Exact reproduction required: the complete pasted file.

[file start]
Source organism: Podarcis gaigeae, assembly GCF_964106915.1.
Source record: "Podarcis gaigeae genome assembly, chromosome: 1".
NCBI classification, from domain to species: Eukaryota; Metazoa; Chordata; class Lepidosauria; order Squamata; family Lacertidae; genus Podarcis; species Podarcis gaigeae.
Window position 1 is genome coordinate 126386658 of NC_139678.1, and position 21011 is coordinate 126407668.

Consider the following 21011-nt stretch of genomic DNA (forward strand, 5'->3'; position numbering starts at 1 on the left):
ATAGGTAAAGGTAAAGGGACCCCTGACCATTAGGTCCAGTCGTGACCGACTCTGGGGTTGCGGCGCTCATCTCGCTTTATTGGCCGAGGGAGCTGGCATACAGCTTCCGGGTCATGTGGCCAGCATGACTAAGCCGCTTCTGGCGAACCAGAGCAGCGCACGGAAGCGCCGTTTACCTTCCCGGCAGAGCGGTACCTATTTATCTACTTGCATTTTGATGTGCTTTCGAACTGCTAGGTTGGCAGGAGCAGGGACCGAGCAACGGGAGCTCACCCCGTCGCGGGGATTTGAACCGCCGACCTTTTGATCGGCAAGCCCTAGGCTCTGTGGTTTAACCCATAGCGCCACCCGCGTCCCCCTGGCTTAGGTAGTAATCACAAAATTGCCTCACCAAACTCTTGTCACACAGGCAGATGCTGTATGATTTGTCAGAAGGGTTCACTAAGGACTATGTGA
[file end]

Source organism: Podarcis gaigeae, assembly GCF_964106915.1.
Source record: "Podarcis gaigeae genome assembly, chromosome: 1".
NCBI classification, from domain to species: Eukaryota; Metazoa; Chordata; class Lepidosauria; order Squamata; family Lacertidae; genus Podarcis; species Podarcis gaigeae.
Window position 1 is genome coordinate 126386658 of NC_139678.1, and position 21011 is coordinate 126407668.

Consider the following 21011-nt stretch of genomic DNA (forward strand, 5'->3'; position numbering starts at 1 on the left):
ATAGGTAAAGGTAAAGGGACCCCTGACCATTAGGTCCAGTCGTGACCGACTCTGGGGTTGCGGCGCTCATCTCGCTTTATTGGCCGAGGGAGCTGGCATACAGCTTCCGGGTCATGTGGCCAGCATGACTAAGCCGCTTCTGGCGAACCAGAGCAGCGCACGGAAGCGCCGTTTACCTTCCCGGCAGAGCGGTACCTATTTATCTACTTGCATTTTGATGTGCTTTCGAACTGCTAGGTTGGCAGGAGCAGGGACCGAGCAACGGGAGCTCACCCCGTCGCGGGGATTTGAACCGCCGACCTTTTGATCGGCAAGCCCTAGGCTCTGTGGTTTAACCCATAGCGCCACCCGCGTCCCCCTGGCTTAGGTAGTAATCACAAAATTGCCTCACCAAACTCTTGTCACACAGGCAGATGCTGTATGATTTGTCAGAAGGGTTCACTAAGGACTATGTGA